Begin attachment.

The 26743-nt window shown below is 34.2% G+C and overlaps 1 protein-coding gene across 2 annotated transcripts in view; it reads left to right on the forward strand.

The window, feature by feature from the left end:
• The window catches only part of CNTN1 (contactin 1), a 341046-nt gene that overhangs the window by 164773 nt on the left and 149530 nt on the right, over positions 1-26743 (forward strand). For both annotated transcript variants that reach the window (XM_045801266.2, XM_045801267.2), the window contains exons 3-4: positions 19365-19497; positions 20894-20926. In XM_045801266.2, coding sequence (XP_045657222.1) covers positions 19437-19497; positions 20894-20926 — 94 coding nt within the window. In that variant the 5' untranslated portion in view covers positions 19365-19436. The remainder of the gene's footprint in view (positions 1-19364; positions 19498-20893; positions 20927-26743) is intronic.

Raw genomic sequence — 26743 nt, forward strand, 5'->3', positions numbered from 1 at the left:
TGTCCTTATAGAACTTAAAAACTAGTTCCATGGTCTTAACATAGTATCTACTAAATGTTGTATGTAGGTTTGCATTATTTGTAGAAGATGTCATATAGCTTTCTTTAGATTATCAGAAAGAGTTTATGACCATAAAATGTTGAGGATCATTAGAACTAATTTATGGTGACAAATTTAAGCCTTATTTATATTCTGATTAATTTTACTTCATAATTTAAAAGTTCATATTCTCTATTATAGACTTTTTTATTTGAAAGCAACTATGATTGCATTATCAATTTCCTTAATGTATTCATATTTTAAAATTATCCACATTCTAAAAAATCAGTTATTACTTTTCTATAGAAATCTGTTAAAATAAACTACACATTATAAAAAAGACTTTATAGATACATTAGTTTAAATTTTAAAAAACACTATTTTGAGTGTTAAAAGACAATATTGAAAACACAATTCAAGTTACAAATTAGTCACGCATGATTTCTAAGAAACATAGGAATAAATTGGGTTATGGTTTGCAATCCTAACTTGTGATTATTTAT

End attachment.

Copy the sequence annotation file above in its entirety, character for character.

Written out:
The 26743-nt window shown below is 34.2% G+C and overlaps 1 protein-coding gene across 2 annotated transcripts in view; it reads left to right on the forward strand.

The window, feature by feature from the left end:
• The window catches only part of CNTN1 (contactin 1), a 341046-nt gene that overhangs the window by 164773 nt on the left and 149530 nt on the right, over positions 1-26743 (forward strand). For both annotated transcript variants that reach the window (XM_045801266.2, XM_045801267.2), the window contains exons 3-4: positions 19365-19497; positions 20894-20926. In XM_045801266.2, coding sequence (XP_045657222.1) covers positions 19437-19497; positions 20894-20926 — 94 coding nt within the window. In that variant the 5' untranslated portion in view covers positions 19365-19436. The remainder of the gene's footprint in view (positions 1-19364; positions 19498-20893; positions 20927-26743) is intronic.

Raw genomic sequence — 26743 nt, forward strand, 5'->3', positions numbered from 1 at the left:
TGTCCTTATAGAACTTAAAAACTAGTTCCATGGTCTTAACATAGTATCTACTAAATGTTGTATGTAGGTTTGCATTATTTGTAGAAGATGTCATATAGCTTTCTTTAGATTATCAGAAAGAGTTTATGACCATAAAATGTTGAGGATCATTAGAACTAATTTATGGTGACAAATTTAAGCCTTATTTATATTCTGATTAATTTTACTTCATAATTTAAAAGTTCATATTCTCTATTATAGACTTTTTTATTTGAAAGCAACTATGATTGCATTATCAATTTCCTTAATGTATTCATATTTTAAAATTATCCACATTCTAAAAAATCAGTTATTACTTTTCTATAGAAATCTGTTAAAATAAACTACACATTATAAAAAAGACTTTATAGATACATTAGTTTAAATTTTAAAAAACACTATTTTGAGTGTTAAAAGACAATATTGAAAACACAATTCAAGTTACAAATTAGTCACGCATGATTTCTAAGAAACATAGGAATAAATTGGGTTATGGTTTGCAATCCTAACTTGTGATTATTTAT